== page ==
A straightforward, wide-ranging survey that should be a welcome addition to the nature shelf.

MIGRATION

From birds, bats, and butterflies to grass-eating land mammals to whales and fish, animals migrate as their needs and the seasons change.

Gibbons draws on years of experience introducing the natural world to very young readers and listeners to explain an important concept: animal migration. Using a wide variety of examples, she explains both the why and some theories about the how. After a brief introduction, she organizes her presentation topically: migration routes; migration in the sky, on land, and in the water; and finally, how people see and learn about migrations. Each colorful spread includes exposition in large font, definitions in a smaller font, and vignettes of many different species, each pictured on a relevant background (penguins on ice floes, reindeer in a snowy evergreen forest, zebras on grasslands, etc.). Most include hand-drawn maps of the globe showing species-specific migration paths. The animals are generally recognizable and always labeled. Where humans are shown, they are usually white-skinned. An afterword, curiously titled “Let’s Get Going,” includes a variety of additional facts including a mention of one effect of global warming. While there are many titles about specific migratory journeys for a young audience, few are so encompassing. Marian Berkes’ Going Home, illustrated by Jennifer DiRubbio (2010), presents examples but does not pull back for an overall look at the topic till the backmatter.

A straightforward, wide-ranging survey that should be a welcome addition to the nature shelf. (Informational picture book. 4-8)

Pub Date: Aug. 5, 2020

ISBN: 978-0-8234-4065-8

Page Count: 32

Publisher: Holiday House

Review Posted Online: May 3, 2020

Kirkus Reviews Issue: May 15, 2020

Did you like this book?

No Comments Yet

Bruce Goldstone’s Awesome Autumn (2012) is still the gold standard.

HELLO AUTUMN!

Rotner follows Hello Spring (2017) with this salute to the fall season.

Name a change seen in northern climes in fall, and Rotner likely covers it here, from plants, trees, and animals to the food we harvest: seeds are spread, the days grow shorter and cooler, the leaves change and fall (and are raked up and jumped in), some animals migrate, and many families celebrate Halloween and Thanksgiving. As in the previous book, the photographs (presented in a variety of sizes and layouts, all clean) are the stars here, displaying both the myriad changes of the season and a multicultural array of children enjoying the outdoors in fall. These are set against white backgrounds that make the reddish-orange print pop. The text itself uses short sentences and some solid vocabulary (though “deep sleep” is used instead of “hibernate”) to teach readers the markers of autumn, though in the quest for simplicity, Rotner sacrifices some truth. In several cases, the addition of just a few words would have made the following oversimplified statements reflect reality: “Birds grow more feathers”; “Cranberries float and turn red.” Also, Rotner includes the statement “Bees store extra honey in their hives” on a page about animals going into deep sleep, implying that honeybees hibernate, which is false.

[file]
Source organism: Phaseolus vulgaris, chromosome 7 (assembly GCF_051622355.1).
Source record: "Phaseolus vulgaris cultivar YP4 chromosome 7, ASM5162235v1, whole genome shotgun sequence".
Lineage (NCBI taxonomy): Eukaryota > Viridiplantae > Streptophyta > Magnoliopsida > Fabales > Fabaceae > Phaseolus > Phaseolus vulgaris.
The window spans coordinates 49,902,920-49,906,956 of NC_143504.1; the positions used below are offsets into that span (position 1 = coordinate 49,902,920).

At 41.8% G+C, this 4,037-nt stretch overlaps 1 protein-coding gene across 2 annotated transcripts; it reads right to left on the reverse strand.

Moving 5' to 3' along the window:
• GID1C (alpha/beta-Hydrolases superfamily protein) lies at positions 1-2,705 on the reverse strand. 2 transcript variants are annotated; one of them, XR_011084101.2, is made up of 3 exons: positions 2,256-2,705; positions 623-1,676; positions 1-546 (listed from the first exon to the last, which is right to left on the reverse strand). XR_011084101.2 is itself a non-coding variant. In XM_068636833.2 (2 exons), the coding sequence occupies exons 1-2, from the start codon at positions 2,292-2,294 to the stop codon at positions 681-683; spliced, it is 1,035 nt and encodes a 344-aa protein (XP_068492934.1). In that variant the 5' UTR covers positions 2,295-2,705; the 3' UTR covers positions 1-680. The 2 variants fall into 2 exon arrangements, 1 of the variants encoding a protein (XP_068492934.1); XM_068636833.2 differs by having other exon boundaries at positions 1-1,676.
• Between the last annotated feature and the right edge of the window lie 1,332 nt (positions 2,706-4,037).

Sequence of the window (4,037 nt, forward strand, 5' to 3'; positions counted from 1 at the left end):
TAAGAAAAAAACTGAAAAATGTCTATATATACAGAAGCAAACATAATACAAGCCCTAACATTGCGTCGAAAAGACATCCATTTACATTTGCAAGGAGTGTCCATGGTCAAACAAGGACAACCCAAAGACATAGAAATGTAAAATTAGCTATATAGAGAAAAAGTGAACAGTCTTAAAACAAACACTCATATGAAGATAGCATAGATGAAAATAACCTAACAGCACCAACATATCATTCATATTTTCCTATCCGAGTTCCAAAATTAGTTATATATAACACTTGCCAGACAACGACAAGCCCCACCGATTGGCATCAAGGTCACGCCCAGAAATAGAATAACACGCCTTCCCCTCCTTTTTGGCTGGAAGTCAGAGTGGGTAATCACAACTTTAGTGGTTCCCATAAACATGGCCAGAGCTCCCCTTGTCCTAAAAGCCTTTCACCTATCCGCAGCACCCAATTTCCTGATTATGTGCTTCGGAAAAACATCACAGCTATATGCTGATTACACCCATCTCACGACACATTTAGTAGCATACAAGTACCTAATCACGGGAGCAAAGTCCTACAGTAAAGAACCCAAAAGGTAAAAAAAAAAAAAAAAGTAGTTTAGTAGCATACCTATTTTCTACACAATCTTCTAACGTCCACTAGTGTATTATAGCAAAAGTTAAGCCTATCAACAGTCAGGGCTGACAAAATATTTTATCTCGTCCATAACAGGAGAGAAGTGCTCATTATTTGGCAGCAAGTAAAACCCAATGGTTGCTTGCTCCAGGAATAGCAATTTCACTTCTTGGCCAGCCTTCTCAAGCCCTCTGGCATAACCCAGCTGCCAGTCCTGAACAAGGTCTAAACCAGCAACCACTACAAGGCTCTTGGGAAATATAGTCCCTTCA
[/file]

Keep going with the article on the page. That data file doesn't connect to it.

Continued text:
Bruce Goldstone’s Awesome Autumn (2012) is still the gold standard. (Informational picture book. 4-7)

Pub Date: Sept. 5, 2017

ISBN: 978-0-8234-3869-3

Page Count: 32

Publisher: Holiday House

Review Posted Online: June 27, 2017

Kirkus Reviews Issue: July 15, 2017

Did you like this book?

No Comments Yet

Informative yet optimistic, this cri du coeur from Planet Awesome deserves wide attention.

OUR PLANET! THERE'S NO PLACE LIKE EARTH

From the Our Universe series , Vol. 6

The sixth in McAnulty’s Our Universe series focuses on Earth’s human-caused problems, offering some family-level activities for mitigation.

Vivaciously narrated by “Planet Awesome,” the text establishes facts about how Earth’s location with regard to the sun allows life to flourish, the roles of the ocean and atmosphere, and the distinctions between weather and climate. McAnulty clearly explains how people have accelerated climate change “because so many human things need energy.” Soft-pedaling, she avoids overt indictment of fossil fuels: “Sometimes energy leads to dirty water, dirty land, and dirty air.” Dire changes are afoot: “Some land is flooding. Other land is too dry—and hot. YIKES! Not good.” “And when I’m in trouble, Earthlings are in trouble, too.” Litchfield’s engaging art adds important visual information where the perky text falls short. On one spread, a factory complex spews greenhouse gases in three plumes, each identified by the chemical symbols for carbon dioxide, methane, and nitrous oxide. Throughout, planet Earth is appealingly represented with animated facial features and arms—one green, one blue. The palette brightens and darkens in sync with the text’s respective messages of hope and alarm. Final pages introduce alternative energy sources—wind, hydro, solar, and “human power—that’s from your own two feet.” Lastly, Earth provides excellent ideas for hyperlocal change, from buying less new stuff to planting trees. (This book was reviewed digitally.)

Informative yet optimistic, this cri du coeur from Planet Awesome deserves wide attention. (author’s note, numerical facts, atmospheric facts, ideas for action, sources) (Informational picture book. 5-8)

Pub Date: April 5, 2022

ISBN: 978-1-250-78249-6

Page Count: 40

Publisher: Henry Holt

Review Posted Online: April 27, 2022

Kirkus Reviews Issue: May 15, 2022

Did you like this book?

No Comments Yet
more